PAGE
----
Tight load conditions that pushed the ISO-New England grid to the brink on Labor Day were partially due to an unplanned outage at Exelon's Mystic Generating Station — the plant at the center of an ongoing federal debate over fuel security.
Units at the 1,700 MW gas plant tripped offline when the power supply was interrupted to a liquefied natural gas (LNG) import facility that provides fuel for the plant, Exelon said in a statement. The interruption was caused by a power line fault, said Dan Dolan, president of the New England Power Generators Association.
- The Federal Energy Regulatory Commission (FERC) in July ordered ISO-NE to rewrite its market rules to boost revenue for plants like Mystic, which can store liquefied natural gas (LNG) onsite. Exelon has also asked FERC to approve cost recovery for the plant, which it says will go offline in the early 2020s without ratepayer support.
The outage at the Mystic plant, located in Boston, highlights the issues at stake in contentious debates over fuel security in New England and grid resilience at FERC.
On Sept. 3, ISO-NE implemented emergency operating procedures, purchasing power from neighboring regions and calling for voluntary conservation as real-time prices topped $2600/MWh.
ISO-NE said at the time that errors in its load forecast and unplanned outages caused the situation, but did not name a specific cause. Dolan said that conversations with companies in the market revealed Mystic was involved.
"Through conversations with market participants it was clear that Mystic was knocked off the system by an outside transmission outage," Dolan said. "That certainly contributed to the issues, in addition to missing the load forecast."
After Utility Dive reported the outage, Exelon said a power line fault affecting the neighboring Distrigas LNG import facility was to blame.
"The Distrigas LNG terminal experienced a power supply interruption around 3:30 p.m. on Sept. 3rd that resulted in a rare and significant fuel pressure reduction to Mystic Generating Station," Exelon said in an emailed statement. "The loss of fuel pressure resulted in an automatic loss of power at Mystic [unit] 8 and partial loss of power at Mystic [unit] 9."
ISO-NE does not release outage information for individual plants and declined to comment on whether Mystic was involved.
"We don't identify resources that undergo forced outages, nor any financial charges or credits for any specific resource," spokesperson Marcia Blomberg said via email. "That's market-sensitive, confidential information."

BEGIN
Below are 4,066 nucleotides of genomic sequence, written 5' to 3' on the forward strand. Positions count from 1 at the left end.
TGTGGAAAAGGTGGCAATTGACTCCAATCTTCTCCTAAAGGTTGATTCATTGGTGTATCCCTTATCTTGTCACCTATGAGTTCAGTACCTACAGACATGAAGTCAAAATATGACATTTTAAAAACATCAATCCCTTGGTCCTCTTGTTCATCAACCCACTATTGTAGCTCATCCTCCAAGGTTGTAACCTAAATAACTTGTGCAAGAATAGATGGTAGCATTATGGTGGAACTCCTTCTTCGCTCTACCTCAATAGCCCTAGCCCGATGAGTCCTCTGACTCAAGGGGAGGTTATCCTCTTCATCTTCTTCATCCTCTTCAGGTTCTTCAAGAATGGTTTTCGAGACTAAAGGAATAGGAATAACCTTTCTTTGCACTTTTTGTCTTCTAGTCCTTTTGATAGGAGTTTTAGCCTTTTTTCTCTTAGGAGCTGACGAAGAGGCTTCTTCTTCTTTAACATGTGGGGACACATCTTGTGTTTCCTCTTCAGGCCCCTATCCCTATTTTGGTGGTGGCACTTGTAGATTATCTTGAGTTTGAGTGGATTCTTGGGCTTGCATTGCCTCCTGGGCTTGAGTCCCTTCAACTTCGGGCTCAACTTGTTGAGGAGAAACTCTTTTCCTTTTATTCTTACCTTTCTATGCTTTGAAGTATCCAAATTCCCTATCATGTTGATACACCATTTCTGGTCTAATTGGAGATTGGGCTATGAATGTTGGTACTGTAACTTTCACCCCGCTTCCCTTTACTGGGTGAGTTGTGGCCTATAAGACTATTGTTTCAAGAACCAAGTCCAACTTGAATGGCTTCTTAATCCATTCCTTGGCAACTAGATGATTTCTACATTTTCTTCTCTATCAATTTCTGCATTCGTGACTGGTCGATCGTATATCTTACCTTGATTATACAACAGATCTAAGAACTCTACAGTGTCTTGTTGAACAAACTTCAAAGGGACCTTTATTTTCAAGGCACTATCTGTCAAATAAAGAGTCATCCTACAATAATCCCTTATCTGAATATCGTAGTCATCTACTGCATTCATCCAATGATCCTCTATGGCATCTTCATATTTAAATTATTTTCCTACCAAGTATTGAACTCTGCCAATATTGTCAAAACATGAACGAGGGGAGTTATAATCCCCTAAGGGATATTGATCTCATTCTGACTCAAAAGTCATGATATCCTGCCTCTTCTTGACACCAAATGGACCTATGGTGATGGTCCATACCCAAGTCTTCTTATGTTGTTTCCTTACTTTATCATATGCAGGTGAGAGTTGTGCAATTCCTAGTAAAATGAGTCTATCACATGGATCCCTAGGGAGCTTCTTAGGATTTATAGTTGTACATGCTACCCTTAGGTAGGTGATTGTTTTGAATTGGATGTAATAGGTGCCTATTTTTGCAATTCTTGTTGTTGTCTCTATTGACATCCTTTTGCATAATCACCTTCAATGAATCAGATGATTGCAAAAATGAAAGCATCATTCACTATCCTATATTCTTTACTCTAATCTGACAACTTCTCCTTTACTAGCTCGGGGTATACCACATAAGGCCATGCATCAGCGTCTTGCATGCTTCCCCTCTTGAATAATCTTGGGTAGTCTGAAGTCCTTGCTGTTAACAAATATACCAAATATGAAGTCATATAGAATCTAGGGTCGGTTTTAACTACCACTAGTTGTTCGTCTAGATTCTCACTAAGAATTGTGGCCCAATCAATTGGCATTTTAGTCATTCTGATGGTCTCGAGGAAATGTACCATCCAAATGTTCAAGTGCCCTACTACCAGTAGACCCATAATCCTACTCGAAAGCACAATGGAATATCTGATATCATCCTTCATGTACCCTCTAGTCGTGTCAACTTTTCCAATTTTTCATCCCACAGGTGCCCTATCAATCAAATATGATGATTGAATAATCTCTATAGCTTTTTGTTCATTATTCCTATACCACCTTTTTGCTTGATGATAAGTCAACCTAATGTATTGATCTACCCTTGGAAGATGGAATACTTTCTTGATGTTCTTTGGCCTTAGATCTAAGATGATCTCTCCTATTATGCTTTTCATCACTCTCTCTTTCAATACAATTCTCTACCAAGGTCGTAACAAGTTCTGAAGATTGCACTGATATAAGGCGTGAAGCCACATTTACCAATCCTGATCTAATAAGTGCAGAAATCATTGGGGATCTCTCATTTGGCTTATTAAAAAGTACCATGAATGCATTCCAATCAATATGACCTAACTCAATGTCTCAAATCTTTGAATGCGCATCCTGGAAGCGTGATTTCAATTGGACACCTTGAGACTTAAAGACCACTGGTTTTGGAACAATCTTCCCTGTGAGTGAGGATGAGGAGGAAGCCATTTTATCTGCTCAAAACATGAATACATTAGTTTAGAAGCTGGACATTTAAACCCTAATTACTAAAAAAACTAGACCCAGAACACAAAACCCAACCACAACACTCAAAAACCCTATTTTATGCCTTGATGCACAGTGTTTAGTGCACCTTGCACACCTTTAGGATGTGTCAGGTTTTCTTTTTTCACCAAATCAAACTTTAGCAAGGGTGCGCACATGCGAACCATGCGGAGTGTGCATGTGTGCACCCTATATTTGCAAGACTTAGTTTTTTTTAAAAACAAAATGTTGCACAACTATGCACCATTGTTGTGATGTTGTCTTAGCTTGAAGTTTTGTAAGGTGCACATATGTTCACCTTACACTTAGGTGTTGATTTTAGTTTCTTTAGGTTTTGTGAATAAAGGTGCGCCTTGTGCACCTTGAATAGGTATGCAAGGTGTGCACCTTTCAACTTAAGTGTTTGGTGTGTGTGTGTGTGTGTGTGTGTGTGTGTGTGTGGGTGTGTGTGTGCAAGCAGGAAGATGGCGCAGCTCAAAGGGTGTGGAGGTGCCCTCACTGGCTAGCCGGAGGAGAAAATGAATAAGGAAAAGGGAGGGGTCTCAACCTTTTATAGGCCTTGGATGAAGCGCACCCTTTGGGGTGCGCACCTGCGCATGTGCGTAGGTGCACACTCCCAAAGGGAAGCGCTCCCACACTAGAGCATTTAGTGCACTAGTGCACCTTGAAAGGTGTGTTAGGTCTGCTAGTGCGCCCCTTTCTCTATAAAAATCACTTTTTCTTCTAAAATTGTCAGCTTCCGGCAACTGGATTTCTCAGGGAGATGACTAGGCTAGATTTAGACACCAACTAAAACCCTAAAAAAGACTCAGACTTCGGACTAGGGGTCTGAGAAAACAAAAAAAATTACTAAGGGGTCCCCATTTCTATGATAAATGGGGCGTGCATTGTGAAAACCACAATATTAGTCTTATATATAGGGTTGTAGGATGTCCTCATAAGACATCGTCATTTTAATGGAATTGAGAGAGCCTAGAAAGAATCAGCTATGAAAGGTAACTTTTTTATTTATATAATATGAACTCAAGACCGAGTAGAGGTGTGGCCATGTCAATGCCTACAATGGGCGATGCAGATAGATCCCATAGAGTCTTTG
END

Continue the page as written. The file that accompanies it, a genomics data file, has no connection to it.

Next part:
Blomberg said there were no forced outages on the ISO-NE transmission system that day, but that distribution lines not overseen by the grid operator could have caused other issues.
"As I understand it, there were problems at one location on the sub-transmission system," she said. "The ISO doesn't operate the sub-transmission system and can't 'see' in real time what's happening on that system."
The Mystic outage is likely to give ammunition to critics of ongoing price reforms at ISO-NE and FERC that could benefit plants with onsite fuel supplies.
In May, the grid operator asked FERC for a waiver from its market rules to keep Mystic online with ratepayer support past 2022. The plant is essential not only for its generation capacity, ISO-NE said, but because it provides financial support for the Distrigas facility — the sole LNG import hub in New England.
FERC denied the request in July, directing Exelon to file a separate cost recovery proposal and telling ISO-NE to rewrite its capacity market rules to value "fuel security" — the ability to store fuel like LNG onsite.
The first round of comments in that fuel security proceeding were due Friday. In its filing earlier this month, ISO-NE proposed to treat fuel-secure plants like Mystic as "price takers" in wholesale auctions — not allowing them to set price — until the grid operator can complete its capacity market rewrite.
The issues at stake in the fuel security proceeding echo larger questions about grid resilience animating the swirling debate over coal and nuclear bailouts at the federal level.
Last year, the Department of Energy asked FERC to approve cost recovery for plants with onsite fuel supplies, widely seen as an effort to prop up uncompetitive coal and nuclear generators.
FERC rejected the request in January, but opened a broad proceeding on resilience — the ability to "bounce back" from outages — that still considers issues of fuel security.
A key argument from backers of Mystic and the DOE plan is that plants with onsite fuel supplies are more secure and resilient than those that must be fed by a pipeline. President Trump has weighed in on the debate, saying "you can blow up a pipeline," but coal is "indestructible." In June he directed DOE to design a bailout package outside of FERC.
Critics of the DOE proposal and the Mystic cost recovery waiver argue that onsite fuel supplies have little to do with system resilience. The vast majority of outages are caused by problems with the transmission and distribution system, they argue, so subsidizing plants with fuel onsite will do little to make the grid more secure.
An unplanned outage caused by a power line fault is likely to lend credence to those arguments, and not for the first time in ISO-NE. In January, right before FERC rejected the DOE bailout plan, Massachusetts' sole nuclear plant went offline due to a transmission issue, forcing the ISO to purchase emergency power from its neighbors.
Clarification: This post has been updated to amend a statement from Dan Dolan, president of NEPGA. Dolan originally said ISO-NE informed him of the Mystic outage at a meeting of the New England Power Pool (NEPOOL), but later said he misremembered the source of the information. Multiple NEPOOL members verified that ISO-NE did not address the Mystic outage by name in public. Prior to that, the original post was updated to reflect comment from Exelon.